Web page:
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Integrated temperature sensor for reconfigurable radio frequency synthesizer

TitleIntegrated temperature sensor for reconfigurable radio frequency synthesizer
Publication TypeConference Paper
Year of Publication2015
AuthorsGaggatur, JS, Banerjee, G
Conference NameElectronics, Computing and Communication Technologies (CONECCT), 2015 IEEE International Conference on
Date PublishedJuly
KeywordsATS, calibration, CMOS analogue integrated circuits, CMOS process, current controlled ring oscillator (CCRO), Frequency conversion, frequency measurement, frequency synthesizers, frequency to voltage conversion, integrated analog temperature sensor, integrated circuit reliability, low-cost one-point calibration, One-point calibration, Oscillators, performance degradation reduction, Phase frequency detector, power 756 muW, radio frequency integrated circuit (RFIC), radiofrequency integrated circuits, reconfigurable radio, reconfigurable radio frequency synthesizer, RF integrated circuit reliability, size 0.13 mum, temperature 20 degC to 120 degC, temperature measurement, temperature sensor, Temperature sensors, temperature to frequency conversion, temperature to voltage conversion, temperature variation, temperature variations, thermal gradient, thermal management, Thermal sensor, voltage 1.2 V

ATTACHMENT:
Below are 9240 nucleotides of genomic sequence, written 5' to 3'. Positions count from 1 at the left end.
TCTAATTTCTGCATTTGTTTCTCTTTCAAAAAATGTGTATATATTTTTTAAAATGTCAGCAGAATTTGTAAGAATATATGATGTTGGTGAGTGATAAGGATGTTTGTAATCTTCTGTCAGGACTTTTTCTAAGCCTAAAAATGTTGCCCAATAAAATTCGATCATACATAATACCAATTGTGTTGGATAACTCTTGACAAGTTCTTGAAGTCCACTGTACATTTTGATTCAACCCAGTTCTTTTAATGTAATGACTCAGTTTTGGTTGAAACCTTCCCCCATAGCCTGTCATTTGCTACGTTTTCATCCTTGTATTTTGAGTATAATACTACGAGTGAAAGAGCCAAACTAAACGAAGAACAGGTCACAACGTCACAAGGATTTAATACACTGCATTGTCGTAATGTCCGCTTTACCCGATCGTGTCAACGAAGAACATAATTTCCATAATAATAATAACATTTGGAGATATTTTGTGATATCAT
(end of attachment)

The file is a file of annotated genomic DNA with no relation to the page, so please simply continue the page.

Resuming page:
Temperature variations significantly affect the performance and reliability of RF integrated circuits, which necessitates for thermal management in RF circuits. In this paper, an integrated analog temperature sensor (ATS) which operates with simple, low-cost one-point calibration is proposed. The temperature to voltage conversion is achieved in two steps i.e. temperature to frequency, followed by frequency to voltage conversion. The output voltage can be used to compensate the temperature dependent errors in the high frequency circuits, thereby reducing the performance degradation due to thermal gradient. The proposed ATS exhibits high sensitivity of 1.182 MHz/°C to temperature in the range of -20°C to 120°C. The errors due to supply and process variations after one-point calibration are within ±0.015°C. The integrated sensor was implemented in the 0.13μm CMOS process. It occupies a core area of 0.0076 mm2 while consuming 756 μW from a 1.2 V supply.